by Edileide Brito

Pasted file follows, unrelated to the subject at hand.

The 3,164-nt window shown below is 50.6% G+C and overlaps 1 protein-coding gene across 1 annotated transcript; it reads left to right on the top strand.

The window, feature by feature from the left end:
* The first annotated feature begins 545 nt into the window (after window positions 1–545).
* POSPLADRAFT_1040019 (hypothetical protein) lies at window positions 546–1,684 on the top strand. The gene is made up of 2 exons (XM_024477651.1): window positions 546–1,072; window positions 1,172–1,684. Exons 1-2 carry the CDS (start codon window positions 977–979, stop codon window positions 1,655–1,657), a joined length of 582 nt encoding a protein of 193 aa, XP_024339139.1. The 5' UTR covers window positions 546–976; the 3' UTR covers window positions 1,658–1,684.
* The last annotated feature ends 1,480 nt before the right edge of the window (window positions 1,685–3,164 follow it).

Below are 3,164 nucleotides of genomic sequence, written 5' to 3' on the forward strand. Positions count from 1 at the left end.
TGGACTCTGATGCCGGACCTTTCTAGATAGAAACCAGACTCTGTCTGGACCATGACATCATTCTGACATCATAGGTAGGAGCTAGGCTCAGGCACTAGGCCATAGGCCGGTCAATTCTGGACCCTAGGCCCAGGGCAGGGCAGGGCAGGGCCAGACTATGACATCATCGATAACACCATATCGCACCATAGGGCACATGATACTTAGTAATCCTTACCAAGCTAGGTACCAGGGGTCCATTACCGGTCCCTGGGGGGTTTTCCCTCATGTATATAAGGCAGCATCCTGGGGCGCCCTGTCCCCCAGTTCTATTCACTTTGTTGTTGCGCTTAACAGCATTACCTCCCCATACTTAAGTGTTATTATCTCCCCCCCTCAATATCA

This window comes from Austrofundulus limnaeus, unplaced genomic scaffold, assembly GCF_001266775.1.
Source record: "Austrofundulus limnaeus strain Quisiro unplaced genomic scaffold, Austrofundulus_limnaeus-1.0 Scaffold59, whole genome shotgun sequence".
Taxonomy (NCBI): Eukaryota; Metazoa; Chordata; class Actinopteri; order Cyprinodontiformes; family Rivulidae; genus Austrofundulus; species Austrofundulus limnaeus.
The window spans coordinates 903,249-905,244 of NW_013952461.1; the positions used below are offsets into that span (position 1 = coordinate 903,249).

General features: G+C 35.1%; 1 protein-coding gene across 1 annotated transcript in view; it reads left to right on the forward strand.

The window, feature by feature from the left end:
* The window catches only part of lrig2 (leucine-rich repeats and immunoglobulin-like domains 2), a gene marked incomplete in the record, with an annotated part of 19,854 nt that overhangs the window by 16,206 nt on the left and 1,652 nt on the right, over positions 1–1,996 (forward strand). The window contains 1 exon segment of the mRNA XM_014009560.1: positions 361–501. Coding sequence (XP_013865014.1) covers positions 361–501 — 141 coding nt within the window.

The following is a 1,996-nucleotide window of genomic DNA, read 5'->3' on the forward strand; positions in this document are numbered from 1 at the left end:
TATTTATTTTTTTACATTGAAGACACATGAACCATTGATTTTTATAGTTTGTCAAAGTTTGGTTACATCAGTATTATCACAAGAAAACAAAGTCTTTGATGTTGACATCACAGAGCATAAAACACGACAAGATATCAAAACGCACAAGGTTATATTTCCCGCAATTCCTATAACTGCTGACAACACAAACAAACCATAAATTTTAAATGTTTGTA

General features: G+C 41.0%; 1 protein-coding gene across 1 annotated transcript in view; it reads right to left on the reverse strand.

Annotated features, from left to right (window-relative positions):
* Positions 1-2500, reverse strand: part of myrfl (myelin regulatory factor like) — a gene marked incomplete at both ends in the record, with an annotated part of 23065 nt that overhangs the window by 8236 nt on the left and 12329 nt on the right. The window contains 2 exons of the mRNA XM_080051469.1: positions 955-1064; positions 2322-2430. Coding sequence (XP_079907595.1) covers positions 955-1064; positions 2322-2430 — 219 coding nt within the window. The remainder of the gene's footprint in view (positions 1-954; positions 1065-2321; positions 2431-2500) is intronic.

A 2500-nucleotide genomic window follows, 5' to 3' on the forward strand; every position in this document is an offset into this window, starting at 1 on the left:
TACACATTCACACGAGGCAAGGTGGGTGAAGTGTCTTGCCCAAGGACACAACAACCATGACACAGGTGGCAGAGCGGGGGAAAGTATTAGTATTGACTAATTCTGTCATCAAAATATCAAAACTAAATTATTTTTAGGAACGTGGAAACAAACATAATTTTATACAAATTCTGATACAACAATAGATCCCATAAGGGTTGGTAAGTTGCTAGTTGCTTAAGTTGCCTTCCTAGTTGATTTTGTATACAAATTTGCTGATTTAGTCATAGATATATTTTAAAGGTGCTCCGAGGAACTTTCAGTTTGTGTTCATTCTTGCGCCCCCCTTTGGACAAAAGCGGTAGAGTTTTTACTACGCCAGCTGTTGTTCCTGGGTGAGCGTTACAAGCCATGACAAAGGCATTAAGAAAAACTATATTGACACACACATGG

Arthurian Legend emerges from Celtic folklore, probably Arthur was a Celtic King or a warlord ruling a Celtic territory. Supposing who Arthur has existed in fact, around 5th or 6th century,certainly was a period where the society was quite influenced to rule in a Catholic mind. Knowing that all the Arthurian Lore consisted in oral tradition, monks passed to register this orally tradition through the writings, arising the tales. Eventually Roman Catholic writers, the only writers permitted, finally started writing the history of pre-Christian Europe. However, as Catholics under the full official censorship and 'nihil obstat' (nothing offensive to the Church), the bowdlerized versions contained obvious omissions and revisionist histories (nothing lasted about Pagan Solstice celebrations even though there are hundreds of Solstice monuments in Europe, for instance) and only strained glimpses into the real pre-Christian history. About 1160 AD, the Catholic French writer, Chretian de Troyes, wrote a series of romantic Christian morality plays and grabbed the name of Pagan King Arthur and other 500 AD Pagan characters, put them into medieval clothes and castles and gave them Christian attitudes. This is the first of the modern romantic/Christian Arthurian tales. Following the same de Troyes/Christian romance formula, many other Catholic writers wrote romantic tales with Arthurian or Arthurian like elements in titular or background format. The most notable in English is Sir Thomas Mallory's Le Morte d'Arthur (1485) which based his work in two sources: A Welsh source and other French, inspired in Vulgate Cycle whose creator was Chretièn de Troyes.The Arthurian tales have continuing background in Celtic and Pagan elements. The constant white horse is the Celtic horse/Goddess Epona, revered also by Pagan Romans, and used as a modern symbol by many corporations. The sword Excalibur, stuck in a boulder, will only be released when the Earth Goddess/Mother gives permission, represents a Pagan tradition. Excaliber must be returned to the "lady", and is finally thrown into a lake, was caught by the "Lady of the Lake" and disappeared below. The practice to throw weapons in the lake was common among the Celts, and regarded a rite in Pagan Society. Llyn Cerrig Bach is a lake in the northwest of the island of Anglesey, Wales. Its main claim to fame is the large hoard of Iron Age materials discovered there in 1942, apparently placed in the lake as votive offerings. These finds are considered to be one of the most important collections of La Tène metalwork discovered in the British Isles.The intensity of these mythologies are very broad and make us to think about the concept of religion and in the myths and gods that these people believed, providing from their politheism, a pagan society kept a direct relation with their myths and gods and they were always presented during their festivals, ritualistic ceremonies, in the hunt, in the agriculture, in the nature and in particular life. The gods and their myths became timeless and they are alive and presentified in the beliefs and all the folklore that compound the British Tradition.